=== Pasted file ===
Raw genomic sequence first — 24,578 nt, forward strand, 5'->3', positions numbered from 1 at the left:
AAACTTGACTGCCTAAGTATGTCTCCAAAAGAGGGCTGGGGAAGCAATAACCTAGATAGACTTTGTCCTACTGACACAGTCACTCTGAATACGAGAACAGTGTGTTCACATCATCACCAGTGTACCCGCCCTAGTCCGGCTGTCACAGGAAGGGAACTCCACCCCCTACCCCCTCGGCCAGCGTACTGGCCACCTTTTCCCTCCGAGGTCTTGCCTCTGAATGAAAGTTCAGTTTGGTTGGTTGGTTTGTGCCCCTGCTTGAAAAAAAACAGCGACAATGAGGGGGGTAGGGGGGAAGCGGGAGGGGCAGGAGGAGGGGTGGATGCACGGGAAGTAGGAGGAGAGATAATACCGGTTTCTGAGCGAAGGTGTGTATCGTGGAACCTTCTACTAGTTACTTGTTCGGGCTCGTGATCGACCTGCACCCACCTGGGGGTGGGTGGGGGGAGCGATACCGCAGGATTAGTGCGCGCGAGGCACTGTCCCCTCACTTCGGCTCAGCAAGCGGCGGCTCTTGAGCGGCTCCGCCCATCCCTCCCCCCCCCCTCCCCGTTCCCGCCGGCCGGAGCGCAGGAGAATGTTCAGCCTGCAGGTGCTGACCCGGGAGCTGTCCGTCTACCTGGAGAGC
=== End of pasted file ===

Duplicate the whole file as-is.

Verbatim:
Raw genomic sequence first — 24,578 nt, forward strand, 5'->3', positions numbered from 1 at the left:
AAACTTGACTGCCTAAGTATGTCTCCAAAAGAGGGCTGGGGAAGCAATAACCTAGATAGACTTTGTCCTACTGACACAGTCACTCTGAATACGAGAACAGTGTGTTCACATCATCACCAGTGTACCCGCCCTAGTCCGGCTGTCACAGGAAGGGAACTCCACCCCCTACCCCCTCGGCCAGCGTACTGGCCACCTTTTCCCTCCGAGGTCTTGCCTCTGAATGAAAGTTCAGTTTGGTTGGTTGGTTTGTGCCCCTGCTTGAAAAAAAACAGCGACAATGAGGGGGGTAGGGGGGAAGCGGGAGGGGCAGGAGGAGGGGTGGATGCACGGGAAGTAGGAGGAGAGATAATACCGGTTTCTGAGCGAAGGTGTGTATCGTGGAACCTTCTACTAGTTACTTGTTCGGGCTCGTGATCGACCTGCACCCACCTGGGGGTGGGTGGGGGGAGCGATACCGCAGGATTAGTGCGCGCGAGGCACTGTCCCCTCACTTCGGCTCAGCAAGCGGCGGCTCTTGAGCGGCTCCGCCCATCCCTCCCCCCCCCCTCCCCGTTCCCGCCGGCCGGAGCGCAGGAGAATGTTCAGCCTGCAGGTGCTGACCCGGGAGCTGTCCGTCTACCTGGAGAGC